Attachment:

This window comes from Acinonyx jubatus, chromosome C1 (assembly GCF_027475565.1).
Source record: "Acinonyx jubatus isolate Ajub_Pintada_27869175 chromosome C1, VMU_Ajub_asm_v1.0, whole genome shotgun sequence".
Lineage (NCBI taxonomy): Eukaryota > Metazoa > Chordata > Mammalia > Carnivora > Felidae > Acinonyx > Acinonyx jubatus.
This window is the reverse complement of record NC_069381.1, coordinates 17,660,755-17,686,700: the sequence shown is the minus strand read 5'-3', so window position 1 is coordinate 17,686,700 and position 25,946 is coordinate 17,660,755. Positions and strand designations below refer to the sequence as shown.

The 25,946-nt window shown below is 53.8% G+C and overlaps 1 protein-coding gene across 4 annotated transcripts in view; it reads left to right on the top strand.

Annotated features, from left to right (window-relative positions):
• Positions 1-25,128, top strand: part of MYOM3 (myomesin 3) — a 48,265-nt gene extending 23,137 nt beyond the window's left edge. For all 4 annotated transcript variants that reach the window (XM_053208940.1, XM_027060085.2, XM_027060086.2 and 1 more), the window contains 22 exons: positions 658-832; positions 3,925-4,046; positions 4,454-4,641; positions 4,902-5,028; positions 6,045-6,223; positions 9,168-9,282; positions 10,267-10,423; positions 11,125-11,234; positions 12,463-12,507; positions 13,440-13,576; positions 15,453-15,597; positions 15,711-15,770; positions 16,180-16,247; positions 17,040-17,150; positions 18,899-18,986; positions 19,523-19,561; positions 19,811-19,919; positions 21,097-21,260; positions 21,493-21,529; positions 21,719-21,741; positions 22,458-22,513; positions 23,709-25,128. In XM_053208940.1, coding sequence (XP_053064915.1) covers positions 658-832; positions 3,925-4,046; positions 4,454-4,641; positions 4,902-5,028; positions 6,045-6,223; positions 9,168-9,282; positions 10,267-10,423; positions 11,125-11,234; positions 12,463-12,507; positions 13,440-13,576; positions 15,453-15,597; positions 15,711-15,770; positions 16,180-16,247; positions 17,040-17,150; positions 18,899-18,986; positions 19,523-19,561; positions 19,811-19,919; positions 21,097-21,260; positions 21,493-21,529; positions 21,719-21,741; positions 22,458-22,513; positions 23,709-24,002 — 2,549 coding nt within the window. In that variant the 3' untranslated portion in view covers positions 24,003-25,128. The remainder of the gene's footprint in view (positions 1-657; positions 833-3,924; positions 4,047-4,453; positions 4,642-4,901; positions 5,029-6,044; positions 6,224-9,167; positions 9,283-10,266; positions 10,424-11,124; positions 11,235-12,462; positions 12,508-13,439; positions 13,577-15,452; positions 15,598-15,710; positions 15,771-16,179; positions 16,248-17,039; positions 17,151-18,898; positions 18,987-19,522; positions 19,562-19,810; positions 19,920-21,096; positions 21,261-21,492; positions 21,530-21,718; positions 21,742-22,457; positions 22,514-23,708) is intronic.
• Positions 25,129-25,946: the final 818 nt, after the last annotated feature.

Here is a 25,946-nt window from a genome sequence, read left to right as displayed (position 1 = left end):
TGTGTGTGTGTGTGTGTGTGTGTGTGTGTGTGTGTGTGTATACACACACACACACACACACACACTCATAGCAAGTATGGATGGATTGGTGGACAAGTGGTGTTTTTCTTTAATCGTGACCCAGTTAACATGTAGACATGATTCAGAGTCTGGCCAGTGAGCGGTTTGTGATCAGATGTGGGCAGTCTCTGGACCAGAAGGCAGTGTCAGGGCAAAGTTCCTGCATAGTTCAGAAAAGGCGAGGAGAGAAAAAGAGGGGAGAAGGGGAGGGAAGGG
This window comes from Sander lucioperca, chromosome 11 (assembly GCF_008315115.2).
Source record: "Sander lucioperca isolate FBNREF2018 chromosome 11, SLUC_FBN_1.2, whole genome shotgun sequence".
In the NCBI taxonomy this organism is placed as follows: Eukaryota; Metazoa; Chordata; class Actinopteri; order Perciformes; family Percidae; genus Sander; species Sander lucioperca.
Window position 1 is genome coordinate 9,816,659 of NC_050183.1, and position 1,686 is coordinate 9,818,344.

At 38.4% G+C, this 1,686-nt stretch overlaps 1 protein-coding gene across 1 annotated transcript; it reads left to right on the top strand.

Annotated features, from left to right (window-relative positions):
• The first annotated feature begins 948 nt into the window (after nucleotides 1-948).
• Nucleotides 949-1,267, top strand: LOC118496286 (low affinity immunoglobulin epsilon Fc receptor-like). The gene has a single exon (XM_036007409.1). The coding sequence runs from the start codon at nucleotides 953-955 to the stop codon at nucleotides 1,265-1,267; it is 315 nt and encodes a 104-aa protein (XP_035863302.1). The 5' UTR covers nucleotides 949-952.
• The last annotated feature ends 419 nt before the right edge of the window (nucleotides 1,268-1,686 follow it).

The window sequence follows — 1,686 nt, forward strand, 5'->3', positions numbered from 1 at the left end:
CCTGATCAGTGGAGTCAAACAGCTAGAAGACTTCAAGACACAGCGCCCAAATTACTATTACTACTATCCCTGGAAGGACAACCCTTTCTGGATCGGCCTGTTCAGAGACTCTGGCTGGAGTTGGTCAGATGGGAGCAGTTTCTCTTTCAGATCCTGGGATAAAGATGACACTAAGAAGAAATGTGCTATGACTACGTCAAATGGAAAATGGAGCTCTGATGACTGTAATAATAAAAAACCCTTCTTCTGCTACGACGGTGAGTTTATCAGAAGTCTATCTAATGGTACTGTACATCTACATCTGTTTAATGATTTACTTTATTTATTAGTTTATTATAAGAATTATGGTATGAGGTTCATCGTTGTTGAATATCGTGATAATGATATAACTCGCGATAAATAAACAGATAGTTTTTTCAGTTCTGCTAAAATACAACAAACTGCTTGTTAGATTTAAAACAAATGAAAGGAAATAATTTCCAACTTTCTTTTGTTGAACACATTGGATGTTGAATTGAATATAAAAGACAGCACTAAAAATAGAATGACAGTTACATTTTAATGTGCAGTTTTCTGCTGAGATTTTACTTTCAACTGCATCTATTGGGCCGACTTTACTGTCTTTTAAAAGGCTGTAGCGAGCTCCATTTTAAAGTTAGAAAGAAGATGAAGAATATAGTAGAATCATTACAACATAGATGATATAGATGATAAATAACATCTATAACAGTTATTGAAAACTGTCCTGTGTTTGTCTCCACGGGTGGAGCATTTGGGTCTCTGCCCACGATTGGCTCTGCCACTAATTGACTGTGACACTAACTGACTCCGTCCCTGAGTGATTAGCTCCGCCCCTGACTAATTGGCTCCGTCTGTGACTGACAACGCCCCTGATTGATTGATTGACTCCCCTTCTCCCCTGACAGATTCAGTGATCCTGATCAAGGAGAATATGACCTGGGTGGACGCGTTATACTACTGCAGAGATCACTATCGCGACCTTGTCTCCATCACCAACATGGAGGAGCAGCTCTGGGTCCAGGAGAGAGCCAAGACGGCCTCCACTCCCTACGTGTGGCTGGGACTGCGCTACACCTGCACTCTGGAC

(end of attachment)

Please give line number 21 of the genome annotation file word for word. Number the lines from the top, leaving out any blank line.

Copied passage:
CCTGATCAGTGGAGTCAAACAGCTAGAAGACTTCAAGACACAGCGCCCAAATTACTATTACTACTATCCCTGGAAGGACAACCCTTTCTGGATCGGCCTGTTCAGAGACTCTGGCTGGAGTTGGTCAGATGGGAGCAGTTTCTCTTTCAGATCCTGGGATAAAGATGACACTAAGAAGAAATGTGCTATGACTACGTCAAATGGAAAATGGAGCTCTGATGACTGTAATAATAAAAAACCCTTCTTCTGCTACGACGGTGAGTTTATCAGAAGTCTATCTAATGGTACTGTACATCTACATCTGTTTAATGATTTACTTTATTTATTAGTTTATTATAAGAATTATGGTATGAGGTTCATCGTTGTTGAATATCGTGATAATGATATAACTCGCGATAAATAAACAGATAGTTTTTTCAGTTCTGCTAAAATACAACAAACTGCTTGTTAGATTTAAAACAAATGAAAGGAAATAATTTCCAACTTTCTTTTGTTGAACACATTGGATGTTGAATTGAATATAAAAGACAGCACTAAAAATAGAATGACAGTTACATTTTAATGTGCAGTTTTCTGCTGAGATTTTACTTTCAACTGCATCTATTGGGCCGACTTTACTGTCTTTTAAAAGGCTGTAGCGAGCTCCATTTTAAAGTTAGAAAGAAGATGAAGAATATAGTAGAATCATTACAACATAGATGATATAGATGATAAATAACATCTATAACAGTTATTGAAAACTGTCCTGTGTTTGTCTCCACGGGTGGAGCATTTGGGTCTCTGCCCACGATTGGCTCTGCCACTAATTGACTGTGACACTAACTGACTCCGTCCCTGAGTGATTAGCTCCGCCCCTGACTAATTGGCTCCGTCTGTGACTGACAACGCCCCTGATTGATTGATTGACTCCCCTTCTCCCCTGACAGATTCAGTGATCCTGATCAAGGAGAATATGACCTGGGTGGACGCGTTATACTACTGCAGAGATCACTATCGCGACCTTGTCTCCATCACCAACATGGAGGAGCAGCTCTGGGTCCAGGAGAGAGCCAAGACGGCCTCCACTCCCTACGTGTGGCTGGGACTGCGCTACACCTGCACTCTGGAC